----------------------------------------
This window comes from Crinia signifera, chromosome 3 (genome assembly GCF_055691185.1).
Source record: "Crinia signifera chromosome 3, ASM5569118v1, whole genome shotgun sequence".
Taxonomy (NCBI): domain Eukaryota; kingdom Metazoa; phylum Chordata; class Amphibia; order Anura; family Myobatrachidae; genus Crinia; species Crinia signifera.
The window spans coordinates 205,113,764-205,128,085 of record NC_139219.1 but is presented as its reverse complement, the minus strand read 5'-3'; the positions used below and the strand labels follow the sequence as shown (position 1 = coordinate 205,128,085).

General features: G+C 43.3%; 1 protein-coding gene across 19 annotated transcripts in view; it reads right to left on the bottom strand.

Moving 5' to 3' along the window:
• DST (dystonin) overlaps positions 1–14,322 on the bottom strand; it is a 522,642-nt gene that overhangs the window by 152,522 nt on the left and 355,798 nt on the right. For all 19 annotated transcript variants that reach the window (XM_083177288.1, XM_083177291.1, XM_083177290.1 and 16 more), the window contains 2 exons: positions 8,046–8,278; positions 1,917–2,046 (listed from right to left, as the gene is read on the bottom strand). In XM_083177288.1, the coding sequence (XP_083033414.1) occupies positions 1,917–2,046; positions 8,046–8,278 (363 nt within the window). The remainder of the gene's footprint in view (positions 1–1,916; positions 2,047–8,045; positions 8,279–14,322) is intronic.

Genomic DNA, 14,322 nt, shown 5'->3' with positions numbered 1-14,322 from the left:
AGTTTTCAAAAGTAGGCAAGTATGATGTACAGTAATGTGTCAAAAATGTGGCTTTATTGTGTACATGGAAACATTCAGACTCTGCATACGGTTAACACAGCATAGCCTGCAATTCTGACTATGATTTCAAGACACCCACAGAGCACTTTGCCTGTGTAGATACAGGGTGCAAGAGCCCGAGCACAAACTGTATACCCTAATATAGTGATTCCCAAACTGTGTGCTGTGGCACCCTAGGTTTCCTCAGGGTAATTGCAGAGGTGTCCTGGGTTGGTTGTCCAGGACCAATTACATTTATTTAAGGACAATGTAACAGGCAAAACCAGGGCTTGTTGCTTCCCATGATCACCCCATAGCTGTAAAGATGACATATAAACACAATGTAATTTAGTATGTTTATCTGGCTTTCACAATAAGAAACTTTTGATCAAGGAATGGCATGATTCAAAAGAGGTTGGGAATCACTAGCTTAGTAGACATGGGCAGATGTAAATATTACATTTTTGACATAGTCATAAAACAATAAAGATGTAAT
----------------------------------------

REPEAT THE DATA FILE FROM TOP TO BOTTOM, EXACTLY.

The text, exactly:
This window comes from Crinia signifera, chromosome 3 (genome assembly GCF_055691185.1).
Source record: "Crinia signifera chromosome 3, ASM5569118v1, whole genome shotgun sequence".
Taxonomy (NCBI): domain Eukaryota; kingdom Metazoa; phylum Chordata; class Amphibia; order Anura; family Myobatrachidae; genus Crinia; species Crinia signifera.
The window spans coordinates 205,113,764-205,128,085 of record NC_139219.1 but is presented as its reverse complement, the minus strand read 5'-3'; the positions used below and the strand labels follow the sequence as shown (position 1 = coordinate 205,128,085).

General features: G+C 43.3%; 1 protein-coding gene across 19 annotated transcripts in view; it reads right to left on the bottom strand.

Moving 5' to 3' along the window:
• DST (dystonin) overlaps positions 1–14,322 on the bottom strand; it is a 522,642-nt gene that overhangs the window by 152,522 nt on the left and 355,798 nt on the right. For all 19 annotated transcript variants that reach the window (XM_083177288.1, XM_083177291.1, XM_083177290.1 and 16 more), the window contains 2 exons: positions 8,046–8,278; positions 1,917–2,046 (listed from right to left, as the gene is read on the bottom strand). In XM_083177288.1, the coding sequence (XP_083033414.1) occupies positions 1,917–2,046; positions 8,046–8,278 (363 nt within the window). The remainder of the gene's footprint in view (positions 1–1,916; positions 2,047–8,045; positions 8,279–14,322) is intronic.

Genomic DNA, 14,322 nt, shown 5'->3' with positions numbered 1-14,322 from the left:
AGTTTTCAAAAGTAGGCAAGTATGATGTACAGTAATGTGTCAAAAATGTGGCTTTATTGTGTACATGGAAACATTCAGACTCTGCATACGGTTAACACAGCATAGCCTGCAATTCTGACTATGATTTCAAGACACCCACAGAGCACTTTGCCTGTGTAGATACAGGGTGCAAGAGCCCGAGCACAAACTGTATACCCTAATATAGTGATTCCCAAACTGTGTGCTGTGGCACCCTAGGTTTCCTCAGGGTAATTGCAGAGGTGTCCTGGGTTGGTTGTCCAGGACCAATTACATTTATTTAAGGACAATGTAACAGGCAAAACCAGGGCTTGTTGCTTCCCATGATCACCCCATAGCTGTAAAGATGACATATAAACACAATGTAATTTAGTATGTTTATCTGGCTTTCACAATAAGAAACTTTTGATCAAGGAATGGCATGATTCAAAAGAGGTTGGGAATCACTAGCTTAGTAGACATGGGCAGATGTAAATATTACATTTTTGACATAGTCATAAAACAATAAAGATGTAAT